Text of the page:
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ArrayList - Contact Information/Address Book

 
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Paweł Baczyński wrote:Really poor and confusing choice of names...


Ooof. Not half.

@Derek: We (or my) assumption was that you were implementing java.util.List, which contains VERY similar methods, and that class's add() method is:
public boolean add(E element)

As has been said before, List is a really poor choice of name to use for an interface, unless your prof's main intention was to show you why you shouldn't.

It's also possible (if s/he is a descendant of Machiavelli) that they did it precisely to get the wrong response from a forum like ours,

Winston
 
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Derek Nickerson wrote:

That is a point of Object Oriented Programming. You represent all things as objects.



Ok, but isn't it better (more organized) to have all the information for a contact within a single class with parameters or to use setters/getters -- as opposed to having an object for each type of information?
How should you determine whether to create a class or to do what I've done in this code by instantiating each contact?

Forgive me for being a pain...but I really want to understand all of this.



Object Oriented Programming is a paradigm that programmers use to create a system that is modular enough that allows its components to be replaceable or reusable, which provides for a more flexible system...

To get an analogy you can think of manufacturers of motherboards for a computer... the individual parts that make up the system as a whole can either be integrated into the board or swappable by means of replaceable parts which you can plug in or out...

If you were a manufacturer of such boards and you create it in such a way that every part was integrated, if one part goes bad then the whole system goes down... or say you come up with a better implementation for some part then you have to create a whole new system to incorporate such new implementations...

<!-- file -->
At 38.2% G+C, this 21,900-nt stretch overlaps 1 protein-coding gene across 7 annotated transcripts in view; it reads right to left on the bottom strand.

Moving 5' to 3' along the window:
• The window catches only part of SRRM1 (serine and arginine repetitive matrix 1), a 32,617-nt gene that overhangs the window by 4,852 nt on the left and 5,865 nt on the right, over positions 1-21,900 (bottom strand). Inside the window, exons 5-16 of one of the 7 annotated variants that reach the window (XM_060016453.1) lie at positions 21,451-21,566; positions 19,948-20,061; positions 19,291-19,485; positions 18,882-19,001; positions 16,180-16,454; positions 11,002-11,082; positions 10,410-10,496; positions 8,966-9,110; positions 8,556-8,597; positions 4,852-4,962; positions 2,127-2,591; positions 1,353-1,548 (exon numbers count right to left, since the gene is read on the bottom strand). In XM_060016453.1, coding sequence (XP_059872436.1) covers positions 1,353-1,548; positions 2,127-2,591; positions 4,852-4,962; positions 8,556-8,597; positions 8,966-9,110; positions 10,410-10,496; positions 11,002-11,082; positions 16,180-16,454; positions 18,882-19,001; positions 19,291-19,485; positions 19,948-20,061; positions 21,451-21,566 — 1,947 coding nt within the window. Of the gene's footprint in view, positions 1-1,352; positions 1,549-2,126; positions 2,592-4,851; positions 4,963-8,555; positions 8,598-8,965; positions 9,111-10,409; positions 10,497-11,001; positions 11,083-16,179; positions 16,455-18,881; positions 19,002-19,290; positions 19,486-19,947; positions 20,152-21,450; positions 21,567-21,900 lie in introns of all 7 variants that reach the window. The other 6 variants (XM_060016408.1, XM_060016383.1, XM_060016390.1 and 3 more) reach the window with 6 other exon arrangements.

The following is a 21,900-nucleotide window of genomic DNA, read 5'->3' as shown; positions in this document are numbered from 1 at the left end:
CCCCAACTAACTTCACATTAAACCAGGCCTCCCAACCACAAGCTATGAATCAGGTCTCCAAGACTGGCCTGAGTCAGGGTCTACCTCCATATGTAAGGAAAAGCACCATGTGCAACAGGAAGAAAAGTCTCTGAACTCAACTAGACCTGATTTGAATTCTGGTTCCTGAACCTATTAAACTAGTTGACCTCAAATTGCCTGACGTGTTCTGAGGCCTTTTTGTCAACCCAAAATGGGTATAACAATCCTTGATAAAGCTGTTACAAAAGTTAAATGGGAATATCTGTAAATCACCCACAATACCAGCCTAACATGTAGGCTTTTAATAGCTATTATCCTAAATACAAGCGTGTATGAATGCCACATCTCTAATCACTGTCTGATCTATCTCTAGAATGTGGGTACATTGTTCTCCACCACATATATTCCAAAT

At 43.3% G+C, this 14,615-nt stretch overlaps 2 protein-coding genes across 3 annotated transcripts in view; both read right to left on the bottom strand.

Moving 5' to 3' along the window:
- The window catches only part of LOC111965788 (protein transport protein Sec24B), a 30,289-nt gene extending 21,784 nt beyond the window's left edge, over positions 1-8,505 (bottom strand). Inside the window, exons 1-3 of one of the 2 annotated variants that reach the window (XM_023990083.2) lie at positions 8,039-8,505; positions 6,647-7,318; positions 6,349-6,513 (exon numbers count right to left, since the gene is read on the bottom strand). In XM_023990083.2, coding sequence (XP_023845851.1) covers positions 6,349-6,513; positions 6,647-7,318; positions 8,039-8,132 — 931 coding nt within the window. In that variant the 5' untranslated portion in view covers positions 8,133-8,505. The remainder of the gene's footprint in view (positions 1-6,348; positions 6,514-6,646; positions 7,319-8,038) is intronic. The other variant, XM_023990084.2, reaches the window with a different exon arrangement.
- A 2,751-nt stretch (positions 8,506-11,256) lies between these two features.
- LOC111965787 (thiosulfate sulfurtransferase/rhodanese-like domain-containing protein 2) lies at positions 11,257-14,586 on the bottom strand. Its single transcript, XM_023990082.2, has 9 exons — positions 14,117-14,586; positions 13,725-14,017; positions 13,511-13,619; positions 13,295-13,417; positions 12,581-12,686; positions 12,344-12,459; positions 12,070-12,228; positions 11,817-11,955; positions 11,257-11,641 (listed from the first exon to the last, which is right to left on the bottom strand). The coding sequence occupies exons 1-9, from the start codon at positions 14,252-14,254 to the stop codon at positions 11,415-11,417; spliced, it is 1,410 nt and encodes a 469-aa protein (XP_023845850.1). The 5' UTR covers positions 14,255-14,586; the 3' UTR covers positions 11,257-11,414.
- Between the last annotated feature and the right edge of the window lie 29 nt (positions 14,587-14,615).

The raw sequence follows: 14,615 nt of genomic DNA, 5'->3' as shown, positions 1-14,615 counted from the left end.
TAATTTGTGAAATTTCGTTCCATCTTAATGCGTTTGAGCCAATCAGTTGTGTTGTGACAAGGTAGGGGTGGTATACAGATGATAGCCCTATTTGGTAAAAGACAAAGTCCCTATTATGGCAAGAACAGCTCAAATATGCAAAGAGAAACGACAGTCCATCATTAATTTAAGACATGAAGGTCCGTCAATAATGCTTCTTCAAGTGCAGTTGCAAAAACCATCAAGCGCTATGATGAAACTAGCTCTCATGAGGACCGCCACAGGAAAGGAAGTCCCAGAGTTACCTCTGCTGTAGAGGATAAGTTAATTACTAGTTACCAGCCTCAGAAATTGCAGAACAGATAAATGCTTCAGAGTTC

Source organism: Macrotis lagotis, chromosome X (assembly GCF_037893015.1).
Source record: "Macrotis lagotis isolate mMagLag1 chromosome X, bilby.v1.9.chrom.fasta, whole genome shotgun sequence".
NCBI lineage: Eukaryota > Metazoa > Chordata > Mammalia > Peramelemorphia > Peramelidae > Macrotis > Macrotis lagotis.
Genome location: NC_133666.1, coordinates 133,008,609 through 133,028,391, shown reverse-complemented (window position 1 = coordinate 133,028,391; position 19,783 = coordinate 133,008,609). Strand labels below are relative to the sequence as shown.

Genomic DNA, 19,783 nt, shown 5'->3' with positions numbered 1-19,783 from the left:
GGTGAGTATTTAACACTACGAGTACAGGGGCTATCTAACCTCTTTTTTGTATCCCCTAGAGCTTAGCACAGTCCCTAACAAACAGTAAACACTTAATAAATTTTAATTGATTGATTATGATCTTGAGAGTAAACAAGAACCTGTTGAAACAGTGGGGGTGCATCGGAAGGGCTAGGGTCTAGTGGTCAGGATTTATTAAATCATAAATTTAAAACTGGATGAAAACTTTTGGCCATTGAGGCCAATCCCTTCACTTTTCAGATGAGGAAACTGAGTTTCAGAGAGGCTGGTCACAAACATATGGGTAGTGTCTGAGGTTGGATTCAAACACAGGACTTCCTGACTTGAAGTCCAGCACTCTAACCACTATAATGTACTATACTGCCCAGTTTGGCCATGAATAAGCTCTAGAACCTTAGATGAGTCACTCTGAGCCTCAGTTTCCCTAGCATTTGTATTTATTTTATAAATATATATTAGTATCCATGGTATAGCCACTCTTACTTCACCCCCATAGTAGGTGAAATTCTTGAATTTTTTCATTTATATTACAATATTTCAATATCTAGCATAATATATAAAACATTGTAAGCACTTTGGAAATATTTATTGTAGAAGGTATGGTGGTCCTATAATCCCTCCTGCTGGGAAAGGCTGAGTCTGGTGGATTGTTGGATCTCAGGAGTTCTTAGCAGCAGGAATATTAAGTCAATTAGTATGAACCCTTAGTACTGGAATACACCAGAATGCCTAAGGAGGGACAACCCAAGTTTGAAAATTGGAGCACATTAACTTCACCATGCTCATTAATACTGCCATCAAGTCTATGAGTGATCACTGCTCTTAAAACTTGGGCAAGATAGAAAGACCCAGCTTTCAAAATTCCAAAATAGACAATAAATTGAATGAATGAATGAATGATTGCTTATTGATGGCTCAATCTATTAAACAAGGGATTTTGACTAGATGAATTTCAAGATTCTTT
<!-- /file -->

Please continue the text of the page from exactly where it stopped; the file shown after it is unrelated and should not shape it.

The point is the more modular you design your system the more flexible and maintainable it will become...
 
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Derek Nickerson wrote:

That is a point of Object Oriented Programming. You represent all things as objects.



Ok, but isn't it better (more organized) to have all the information for a contact within a single class with parameters or to use setters/getters -- as opposed to having an object for each type of information?
How should you determine whether to create a class or to do what I've done in this code by instantiating each contact?



If something can be completely described by a primitive or an established class like a string, then you don't have to create a new class for it. So if we're talking about a quantity, it would be an int. There's nothing more about a quantity than a number. A book probably should have a new class to describe it: it has a title, pages, genre, etc.

Now all these things, primitives and objects, are fields in the Contact class. Having private fields with getters and setters is a good thing; do it!

Forgive me for being a pain...but I really want to understand all of this.



Hey, that's what this forum is for!
 
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I've been focusing on the Contact class, but don't see how this relates at all to my list. Should I be building my methods with ArrayListC<E> implements List<E> instead?

Main:




However, if I were to change the object type in the main class to :



Would I need to then create each of these method names within List? If that is the case, I would need to implement unnecessary methods in the class ArrayListC<E> implements List<E>.

Instead, if I used, List<Contact> contact = new ArrayListC<Contact>(); , would I then move and define the methods that now exist within the Contact class to ArrayListC?
 
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Derek Nickerson wrote:I've been focusing on the Contact class, but don't see how this relates at all to my list.